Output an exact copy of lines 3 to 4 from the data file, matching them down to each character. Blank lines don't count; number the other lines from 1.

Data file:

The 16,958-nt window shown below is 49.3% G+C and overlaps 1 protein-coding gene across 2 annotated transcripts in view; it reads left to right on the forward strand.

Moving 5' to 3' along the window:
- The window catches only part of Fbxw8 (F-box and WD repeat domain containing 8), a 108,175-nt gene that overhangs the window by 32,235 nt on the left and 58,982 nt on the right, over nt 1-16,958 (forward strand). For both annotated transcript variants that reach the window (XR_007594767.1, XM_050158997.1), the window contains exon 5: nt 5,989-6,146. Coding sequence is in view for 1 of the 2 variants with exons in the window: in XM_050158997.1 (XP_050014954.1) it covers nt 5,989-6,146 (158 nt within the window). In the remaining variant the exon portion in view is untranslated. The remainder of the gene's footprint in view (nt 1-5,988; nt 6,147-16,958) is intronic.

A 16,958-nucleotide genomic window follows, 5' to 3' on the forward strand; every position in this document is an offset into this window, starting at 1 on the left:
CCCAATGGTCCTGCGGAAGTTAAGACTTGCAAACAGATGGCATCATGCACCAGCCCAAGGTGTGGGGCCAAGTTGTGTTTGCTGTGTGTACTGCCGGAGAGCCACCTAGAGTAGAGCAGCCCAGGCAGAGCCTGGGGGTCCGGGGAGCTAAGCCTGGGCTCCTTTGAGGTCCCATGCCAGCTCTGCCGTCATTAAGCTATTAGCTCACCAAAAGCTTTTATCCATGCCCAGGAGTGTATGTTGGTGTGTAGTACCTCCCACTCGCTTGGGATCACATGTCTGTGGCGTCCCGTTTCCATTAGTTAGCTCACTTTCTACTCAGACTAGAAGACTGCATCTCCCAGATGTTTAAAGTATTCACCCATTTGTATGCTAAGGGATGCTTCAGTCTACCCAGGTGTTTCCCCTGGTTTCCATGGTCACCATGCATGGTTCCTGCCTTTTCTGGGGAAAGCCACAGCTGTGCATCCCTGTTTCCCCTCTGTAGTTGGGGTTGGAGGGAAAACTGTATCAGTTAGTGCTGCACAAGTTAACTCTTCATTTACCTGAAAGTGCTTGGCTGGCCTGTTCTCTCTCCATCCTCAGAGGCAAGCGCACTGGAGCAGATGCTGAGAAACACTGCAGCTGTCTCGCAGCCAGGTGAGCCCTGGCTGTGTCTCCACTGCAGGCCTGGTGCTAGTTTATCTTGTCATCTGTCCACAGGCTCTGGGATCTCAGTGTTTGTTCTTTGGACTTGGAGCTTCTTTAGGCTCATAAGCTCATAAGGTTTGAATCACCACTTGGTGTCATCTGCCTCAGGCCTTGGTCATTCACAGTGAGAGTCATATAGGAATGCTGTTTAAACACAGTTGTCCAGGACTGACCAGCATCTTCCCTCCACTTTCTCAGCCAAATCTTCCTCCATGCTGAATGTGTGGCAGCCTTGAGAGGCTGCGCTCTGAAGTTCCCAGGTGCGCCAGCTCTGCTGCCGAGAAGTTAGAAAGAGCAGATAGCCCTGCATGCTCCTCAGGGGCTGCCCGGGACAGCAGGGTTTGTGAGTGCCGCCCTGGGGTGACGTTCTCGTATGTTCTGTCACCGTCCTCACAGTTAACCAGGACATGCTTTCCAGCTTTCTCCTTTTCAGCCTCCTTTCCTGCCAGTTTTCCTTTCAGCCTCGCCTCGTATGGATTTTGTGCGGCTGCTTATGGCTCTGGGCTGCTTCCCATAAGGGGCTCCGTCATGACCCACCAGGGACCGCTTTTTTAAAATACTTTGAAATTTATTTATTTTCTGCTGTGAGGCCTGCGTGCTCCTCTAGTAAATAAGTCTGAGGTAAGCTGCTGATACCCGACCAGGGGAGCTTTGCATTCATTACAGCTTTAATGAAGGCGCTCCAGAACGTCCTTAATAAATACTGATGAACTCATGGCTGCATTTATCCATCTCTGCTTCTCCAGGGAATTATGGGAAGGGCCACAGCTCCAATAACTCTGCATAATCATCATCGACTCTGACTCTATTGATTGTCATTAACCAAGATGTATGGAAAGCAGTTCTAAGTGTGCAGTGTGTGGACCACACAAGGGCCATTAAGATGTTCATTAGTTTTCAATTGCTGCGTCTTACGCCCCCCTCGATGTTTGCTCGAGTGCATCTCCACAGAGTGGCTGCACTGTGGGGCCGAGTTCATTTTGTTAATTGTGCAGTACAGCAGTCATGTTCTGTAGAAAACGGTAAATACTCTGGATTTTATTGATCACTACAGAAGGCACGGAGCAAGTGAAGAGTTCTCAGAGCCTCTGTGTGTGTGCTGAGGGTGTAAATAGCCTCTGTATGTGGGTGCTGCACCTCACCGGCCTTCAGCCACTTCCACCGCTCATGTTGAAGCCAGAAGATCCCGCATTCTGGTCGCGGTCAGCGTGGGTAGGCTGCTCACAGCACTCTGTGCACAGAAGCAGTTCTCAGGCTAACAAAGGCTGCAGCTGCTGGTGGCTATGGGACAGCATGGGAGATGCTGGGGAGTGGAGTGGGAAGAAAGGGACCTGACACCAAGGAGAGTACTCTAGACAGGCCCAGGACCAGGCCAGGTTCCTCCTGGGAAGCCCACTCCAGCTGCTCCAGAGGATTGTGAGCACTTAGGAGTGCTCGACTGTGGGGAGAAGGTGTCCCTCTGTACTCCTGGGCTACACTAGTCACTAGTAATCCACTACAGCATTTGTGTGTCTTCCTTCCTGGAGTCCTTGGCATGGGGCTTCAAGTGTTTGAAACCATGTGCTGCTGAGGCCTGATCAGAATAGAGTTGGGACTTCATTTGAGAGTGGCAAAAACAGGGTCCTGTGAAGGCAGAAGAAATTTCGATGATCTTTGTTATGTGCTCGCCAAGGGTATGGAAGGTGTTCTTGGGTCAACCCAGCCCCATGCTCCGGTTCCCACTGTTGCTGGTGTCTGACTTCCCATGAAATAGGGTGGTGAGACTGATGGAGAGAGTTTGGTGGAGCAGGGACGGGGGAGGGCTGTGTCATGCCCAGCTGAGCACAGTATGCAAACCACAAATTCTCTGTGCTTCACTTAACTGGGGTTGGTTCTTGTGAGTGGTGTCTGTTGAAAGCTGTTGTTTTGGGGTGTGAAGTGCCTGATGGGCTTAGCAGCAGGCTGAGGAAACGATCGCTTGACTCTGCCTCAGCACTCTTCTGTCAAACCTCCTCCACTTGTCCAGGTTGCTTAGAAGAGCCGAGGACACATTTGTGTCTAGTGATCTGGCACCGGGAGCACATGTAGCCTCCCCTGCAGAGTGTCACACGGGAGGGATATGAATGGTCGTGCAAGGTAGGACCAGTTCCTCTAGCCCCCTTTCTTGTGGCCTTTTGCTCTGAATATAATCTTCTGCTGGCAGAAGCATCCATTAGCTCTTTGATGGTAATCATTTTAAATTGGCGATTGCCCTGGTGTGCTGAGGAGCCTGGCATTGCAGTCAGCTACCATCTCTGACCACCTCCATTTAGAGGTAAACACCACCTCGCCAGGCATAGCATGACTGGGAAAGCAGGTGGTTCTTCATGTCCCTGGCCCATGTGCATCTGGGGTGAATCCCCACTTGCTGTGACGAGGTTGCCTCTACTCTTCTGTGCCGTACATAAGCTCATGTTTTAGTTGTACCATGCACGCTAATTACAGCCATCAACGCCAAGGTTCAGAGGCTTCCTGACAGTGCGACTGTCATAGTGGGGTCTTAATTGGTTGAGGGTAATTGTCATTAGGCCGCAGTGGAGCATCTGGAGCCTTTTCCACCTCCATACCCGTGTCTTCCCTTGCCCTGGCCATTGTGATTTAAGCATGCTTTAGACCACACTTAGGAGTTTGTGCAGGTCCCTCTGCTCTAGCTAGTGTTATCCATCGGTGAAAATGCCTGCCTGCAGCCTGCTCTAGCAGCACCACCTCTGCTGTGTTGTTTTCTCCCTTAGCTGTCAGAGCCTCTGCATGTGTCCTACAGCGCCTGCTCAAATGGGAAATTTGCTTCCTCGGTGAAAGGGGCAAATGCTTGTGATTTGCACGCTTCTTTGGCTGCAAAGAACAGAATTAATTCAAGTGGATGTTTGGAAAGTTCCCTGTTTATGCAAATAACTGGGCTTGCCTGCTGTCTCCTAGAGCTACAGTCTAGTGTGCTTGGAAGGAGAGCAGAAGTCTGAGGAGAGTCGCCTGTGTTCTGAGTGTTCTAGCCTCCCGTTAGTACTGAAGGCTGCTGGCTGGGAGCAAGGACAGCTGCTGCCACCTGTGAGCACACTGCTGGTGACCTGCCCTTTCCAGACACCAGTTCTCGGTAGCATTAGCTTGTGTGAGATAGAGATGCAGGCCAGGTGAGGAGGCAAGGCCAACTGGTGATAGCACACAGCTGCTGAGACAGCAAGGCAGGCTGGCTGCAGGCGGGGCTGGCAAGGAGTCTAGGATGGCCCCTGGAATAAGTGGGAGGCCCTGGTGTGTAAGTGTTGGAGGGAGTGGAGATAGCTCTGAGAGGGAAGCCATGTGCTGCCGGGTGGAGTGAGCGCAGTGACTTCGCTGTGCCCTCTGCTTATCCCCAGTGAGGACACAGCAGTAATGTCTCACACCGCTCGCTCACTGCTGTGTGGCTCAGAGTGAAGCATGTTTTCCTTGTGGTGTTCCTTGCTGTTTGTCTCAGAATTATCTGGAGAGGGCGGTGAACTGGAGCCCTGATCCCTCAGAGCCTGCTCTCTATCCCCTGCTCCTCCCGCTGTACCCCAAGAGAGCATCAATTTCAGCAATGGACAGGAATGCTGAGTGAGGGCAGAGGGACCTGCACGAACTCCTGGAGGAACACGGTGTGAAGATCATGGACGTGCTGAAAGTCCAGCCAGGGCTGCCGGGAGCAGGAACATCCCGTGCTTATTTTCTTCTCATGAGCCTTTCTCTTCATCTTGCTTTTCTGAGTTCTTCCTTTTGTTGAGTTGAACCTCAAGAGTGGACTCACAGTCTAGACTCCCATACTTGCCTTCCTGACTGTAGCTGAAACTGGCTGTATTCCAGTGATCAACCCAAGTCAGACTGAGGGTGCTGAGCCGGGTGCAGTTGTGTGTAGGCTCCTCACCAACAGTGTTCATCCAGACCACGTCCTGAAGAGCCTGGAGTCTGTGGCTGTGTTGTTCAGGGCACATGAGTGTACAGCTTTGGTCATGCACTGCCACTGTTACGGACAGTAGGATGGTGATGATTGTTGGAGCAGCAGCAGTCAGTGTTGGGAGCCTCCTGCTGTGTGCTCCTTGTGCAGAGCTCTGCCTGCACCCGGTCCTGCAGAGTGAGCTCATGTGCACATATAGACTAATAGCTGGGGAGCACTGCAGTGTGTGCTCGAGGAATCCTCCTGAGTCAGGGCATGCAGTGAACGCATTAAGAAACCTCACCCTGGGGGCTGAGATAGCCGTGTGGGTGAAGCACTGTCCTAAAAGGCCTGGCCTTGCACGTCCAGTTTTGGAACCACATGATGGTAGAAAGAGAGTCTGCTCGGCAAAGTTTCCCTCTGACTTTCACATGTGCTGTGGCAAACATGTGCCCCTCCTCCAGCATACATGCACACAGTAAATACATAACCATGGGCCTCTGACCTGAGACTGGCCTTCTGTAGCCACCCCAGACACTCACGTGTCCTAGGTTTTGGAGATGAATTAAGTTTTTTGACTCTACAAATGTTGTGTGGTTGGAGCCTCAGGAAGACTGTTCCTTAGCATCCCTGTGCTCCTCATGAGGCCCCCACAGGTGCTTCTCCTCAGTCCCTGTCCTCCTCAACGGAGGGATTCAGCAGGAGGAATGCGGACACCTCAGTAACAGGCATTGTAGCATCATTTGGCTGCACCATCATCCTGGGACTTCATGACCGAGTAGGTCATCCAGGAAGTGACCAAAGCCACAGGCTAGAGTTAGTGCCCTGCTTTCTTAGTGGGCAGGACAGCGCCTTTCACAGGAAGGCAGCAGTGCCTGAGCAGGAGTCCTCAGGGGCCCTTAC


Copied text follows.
- The window catches only part of Fbxw8 (F-box and WD repeat domain containing 8), a 108,175-nt gene that overhangs the window by 32,235 nt on the left and 58,982 nt on the right, over nt 1-16,958 (forward strand). For both annotated transcript variants that reach the window (XR_007594767.1, XM_050158997.1), the window contains exon 5: nt 5,989-6,146. Coding sequence is in view for 1 of the 2 variants with exons in the window: in XM_050158997.1 (XP_050014954.1) it covers nt 5,989-6,146 (158 nt within the window). In the remaining variant the exon portion in view is untranslated. The remainder of the gene's footprint in view (nt 1-5,988; nt 6,147-16,958) is intronic.

A 16,958-nucleotide genomic window follows, 5' to 3' on the forward strand; every position in this document is an offset into this window, starting at 1 on the left: